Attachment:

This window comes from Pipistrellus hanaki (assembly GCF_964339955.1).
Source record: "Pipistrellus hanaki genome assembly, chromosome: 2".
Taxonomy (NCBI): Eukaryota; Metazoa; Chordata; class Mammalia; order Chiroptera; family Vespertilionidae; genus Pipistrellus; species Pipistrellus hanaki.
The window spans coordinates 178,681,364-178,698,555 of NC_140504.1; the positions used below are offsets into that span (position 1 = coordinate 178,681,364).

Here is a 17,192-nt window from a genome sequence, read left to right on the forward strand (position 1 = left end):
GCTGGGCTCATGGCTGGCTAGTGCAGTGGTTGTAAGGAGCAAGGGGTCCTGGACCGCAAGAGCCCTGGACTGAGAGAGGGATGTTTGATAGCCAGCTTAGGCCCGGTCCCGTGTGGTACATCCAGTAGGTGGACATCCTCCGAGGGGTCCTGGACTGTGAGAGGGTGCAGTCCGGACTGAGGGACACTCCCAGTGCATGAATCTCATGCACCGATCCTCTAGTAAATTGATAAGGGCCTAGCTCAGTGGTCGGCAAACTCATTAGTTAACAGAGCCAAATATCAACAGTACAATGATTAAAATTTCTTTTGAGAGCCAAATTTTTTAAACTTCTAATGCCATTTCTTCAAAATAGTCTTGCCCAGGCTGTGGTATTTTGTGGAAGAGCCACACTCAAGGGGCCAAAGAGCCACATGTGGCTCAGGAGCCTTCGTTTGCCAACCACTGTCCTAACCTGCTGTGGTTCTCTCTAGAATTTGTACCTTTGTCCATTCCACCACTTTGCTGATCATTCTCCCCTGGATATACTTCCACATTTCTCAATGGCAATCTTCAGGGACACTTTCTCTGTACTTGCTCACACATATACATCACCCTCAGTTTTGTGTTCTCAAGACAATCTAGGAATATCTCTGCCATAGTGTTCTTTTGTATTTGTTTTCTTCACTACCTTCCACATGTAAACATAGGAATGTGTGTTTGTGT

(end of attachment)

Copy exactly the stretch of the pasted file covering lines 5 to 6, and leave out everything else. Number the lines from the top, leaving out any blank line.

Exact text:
Here is a 17,192-nt window from a genome sequence, read left to right on the forward strand (position 1 = left end):
GCTGGGCTCATGGCTGGCTAGTGCAGTGGTTGTAAGGAGCAAGGGGTCCTGGACCGCAAGAGCCCTGGACTGAGAGAGGGATGTTTGATAGCCAGCTTAGGCCCGGTCCCGTGTGGTACATCCAGTAGGTGGACATCCTCCGAGGGGTCCTGGACTGTGAGAGGGTGCAGTCCGGACTGAGGGACACTCCCAGTGCATGAATCTCATGCACCGATCCTCTAGTAAATTGATAAGGGCCTAGCTCAGTGGTCGGCAAACTCATTAGTTAACAGAGCCAAATATCAACAGTACAATGATTAAAATTTCTTTTGAGAGCCAAATTTTTTAAACTTCTAATGCCATTTCTTCAAAATAGTCTTGCCCAGGCTGTGGTATTTTGTGGAAGAGCCACACTCAAGGGGCCAAAGAGCCACATGTGGCTCAGGAGCCTTCGTTTGCCAACCACTGTCCTAACCTGCTGTGGTTCTCTCTAGAATTTGTACCTTTGTCCATTCCACCACTTTGCTGATCATTCTCCCCTGGATATACTTCCACATTTCTCAATGGCAATCTTCAGGGACACTTTCTCTGTACTTGCTCACACATATACATCACCCTCAGTTTTGTGTTCTCAAGACAATCTAGGAATATCTCTGCCATAGTGTTCTTTTGTATTTGTTTTCTTCACTACCTTCCACATGTAAACATAGGAATGTGTGTTTGTGT